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This Post discusses whether Saint Paul was mad. I make the case that if he had had psychiatric help none of this would have happened, i.e. there would be no such thing as the Christian religion today. Just imagine, the protestant/catholic wars, lasting a century and a half and killing 11 million people would never have happened; just imagine, the thousand year long “dark ages” when the popes ruled the west would never have happened.
Peter Turner, M.A., M.Sc.”
“Nuts, deluded, round the bend, bonkers, crackers, loony”. There are many ways both kind and unkind to describe those of us who have mental differences from the majority of the population. I have no special knowledge in this area. I merely want to get to the bottom of how Paul saw himself.
As I have noted in previous Posts:
(i) Paul never met Jesus
(ii) he never read the gospels, indeed he wrote his epistles before the gospels were penned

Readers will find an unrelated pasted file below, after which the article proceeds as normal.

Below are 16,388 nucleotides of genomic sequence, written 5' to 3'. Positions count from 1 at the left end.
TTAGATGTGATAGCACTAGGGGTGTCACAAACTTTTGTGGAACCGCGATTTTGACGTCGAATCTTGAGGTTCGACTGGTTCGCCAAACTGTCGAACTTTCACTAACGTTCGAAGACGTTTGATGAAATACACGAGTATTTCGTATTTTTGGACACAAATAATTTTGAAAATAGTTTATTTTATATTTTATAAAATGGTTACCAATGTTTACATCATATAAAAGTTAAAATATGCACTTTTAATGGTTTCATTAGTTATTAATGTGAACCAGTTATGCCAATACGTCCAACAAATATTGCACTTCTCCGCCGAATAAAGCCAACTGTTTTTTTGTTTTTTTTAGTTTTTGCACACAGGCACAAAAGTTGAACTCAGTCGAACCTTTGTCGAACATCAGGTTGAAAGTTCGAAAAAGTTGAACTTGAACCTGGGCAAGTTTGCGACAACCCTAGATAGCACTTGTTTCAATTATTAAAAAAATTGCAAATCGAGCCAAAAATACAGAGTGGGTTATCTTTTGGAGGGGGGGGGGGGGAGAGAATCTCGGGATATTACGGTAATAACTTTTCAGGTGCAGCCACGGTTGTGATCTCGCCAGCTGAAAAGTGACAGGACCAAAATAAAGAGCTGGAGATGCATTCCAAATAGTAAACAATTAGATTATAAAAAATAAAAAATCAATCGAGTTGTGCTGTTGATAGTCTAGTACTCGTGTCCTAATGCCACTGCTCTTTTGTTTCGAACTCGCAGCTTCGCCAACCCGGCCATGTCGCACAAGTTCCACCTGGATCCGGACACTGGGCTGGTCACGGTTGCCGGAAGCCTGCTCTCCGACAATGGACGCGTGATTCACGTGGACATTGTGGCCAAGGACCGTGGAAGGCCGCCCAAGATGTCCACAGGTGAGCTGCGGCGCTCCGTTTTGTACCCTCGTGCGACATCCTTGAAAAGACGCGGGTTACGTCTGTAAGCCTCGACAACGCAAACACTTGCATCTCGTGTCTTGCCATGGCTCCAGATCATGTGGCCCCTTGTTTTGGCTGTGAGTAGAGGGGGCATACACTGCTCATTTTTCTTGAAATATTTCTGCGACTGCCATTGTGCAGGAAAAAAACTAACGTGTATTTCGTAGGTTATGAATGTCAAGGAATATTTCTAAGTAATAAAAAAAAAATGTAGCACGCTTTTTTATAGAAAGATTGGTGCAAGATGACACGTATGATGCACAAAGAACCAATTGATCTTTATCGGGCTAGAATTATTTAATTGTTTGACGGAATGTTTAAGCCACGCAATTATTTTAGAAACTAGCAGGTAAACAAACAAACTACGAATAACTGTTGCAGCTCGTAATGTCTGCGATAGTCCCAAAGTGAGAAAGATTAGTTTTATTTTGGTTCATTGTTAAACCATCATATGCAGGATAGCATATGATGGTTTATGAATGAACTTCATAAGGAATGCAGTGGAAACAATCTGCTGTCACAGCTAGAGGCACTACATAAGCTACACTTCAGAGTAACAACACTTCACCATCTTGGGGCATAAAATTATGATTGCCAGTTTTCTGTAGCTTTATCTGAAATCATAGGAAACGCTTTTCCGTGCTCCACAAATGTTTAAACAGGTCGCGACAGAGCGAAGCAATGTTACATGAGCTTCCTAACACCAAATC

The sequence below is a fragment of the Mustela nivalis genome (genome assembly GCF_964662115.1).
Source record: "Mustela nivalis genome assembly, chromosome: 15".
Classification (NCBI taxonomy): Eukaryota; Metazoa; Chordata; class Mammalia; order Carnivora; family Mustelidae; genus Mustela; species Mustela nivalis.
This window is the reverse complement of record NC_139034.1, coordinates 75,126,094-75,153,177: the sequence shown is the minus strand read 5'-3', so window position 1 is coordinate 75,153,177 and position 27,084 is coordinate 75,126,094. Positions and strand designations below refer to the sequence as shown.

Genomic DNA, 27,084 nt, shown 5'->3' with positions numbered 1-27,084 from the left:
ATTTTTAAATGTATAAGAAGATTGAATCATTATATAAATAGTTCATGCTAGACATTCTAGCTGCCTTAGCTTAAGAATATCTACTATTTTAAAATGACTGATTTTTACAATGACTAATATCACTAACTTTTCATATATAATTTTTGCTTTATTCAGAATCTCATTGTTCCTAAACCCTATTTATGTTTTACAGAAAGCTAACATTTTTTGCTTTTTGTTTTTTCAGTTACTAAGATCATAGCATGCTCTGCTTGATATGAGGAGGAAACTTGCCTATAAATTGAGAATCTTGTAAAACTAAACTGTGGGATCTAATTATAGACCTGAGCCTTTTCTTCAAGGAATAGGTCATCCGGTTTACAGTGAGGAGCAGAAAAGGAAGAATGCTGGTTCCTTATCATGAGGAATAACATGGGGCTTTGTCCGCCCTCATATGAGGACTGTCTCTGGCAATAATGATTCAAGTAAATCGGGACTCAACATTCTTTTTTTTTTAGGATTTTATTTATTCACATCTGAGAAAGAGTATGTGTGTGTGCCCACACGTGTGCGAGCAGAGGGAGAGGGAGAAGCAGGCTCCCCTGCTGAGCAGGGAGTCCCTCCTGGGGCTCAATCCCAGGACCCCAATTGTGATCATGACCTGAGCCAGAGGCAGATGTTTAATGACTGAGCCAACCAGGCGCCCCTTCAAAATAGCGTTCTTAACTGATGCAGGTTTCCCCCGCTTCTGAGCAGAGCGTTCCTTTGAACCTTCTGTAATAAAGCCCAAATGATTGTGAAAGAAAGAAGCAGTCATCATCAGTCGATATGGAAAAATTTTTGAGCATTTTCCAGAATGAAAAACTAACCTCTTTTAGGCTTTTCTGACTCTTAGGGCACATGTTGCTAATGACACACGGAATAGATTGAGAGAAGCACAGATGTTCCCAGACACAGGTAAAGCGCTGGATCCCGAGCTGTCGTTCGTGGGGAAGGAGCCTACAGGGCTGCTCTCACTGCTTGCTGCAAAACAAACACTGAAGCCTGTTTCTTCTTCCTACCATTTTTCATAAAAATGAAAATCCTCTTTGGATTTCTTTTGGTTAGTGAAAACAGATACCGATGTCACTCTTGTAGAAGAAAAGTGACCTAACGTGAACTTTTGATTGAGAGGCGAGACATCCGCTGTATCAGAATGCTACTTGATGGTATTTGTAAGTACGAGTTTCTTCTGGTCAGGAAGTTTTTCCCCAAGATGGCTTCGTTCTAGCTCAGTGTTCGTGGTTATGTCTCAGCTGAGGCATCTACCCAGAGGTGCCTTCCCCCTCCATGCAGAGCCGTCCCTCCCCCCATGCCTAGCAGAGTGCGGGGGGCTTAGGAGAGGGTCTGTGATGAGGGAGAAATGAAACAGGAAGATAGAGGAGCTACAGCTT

(iii) he claims quite openly that he learned more about Jesus through visions than the apostles learned by sitting at Jesus’ feet and hearing his words.
I want to move on and list some of the more extraordinary claims the man made; claims that if made today would result in assertions that he needed help. In his defence one must bear in mind that like most people of his time he believed in demons, angels, spirits of all kinds and in great hidden mysteries.
(i) “Paul believed that God had selected him before his birth for a singular mission that would determine the future of the cosmos” writes Professor James Tabor (reference below).
(ii) Paul believed this made him this made him the first apostle as his birth occurred before Jesus chose the twelve apostles.
(iii) Following on from this is Paul’s belief that his role was predicted in the Hebrew scriptures (O.T.)
(iv) Paul further believed that Jesus had not disclosed certain secrets to his 12 apostles, secrets which God later revealed to Paul and Paul alone through visions of Christ. (Gal 1:15-17)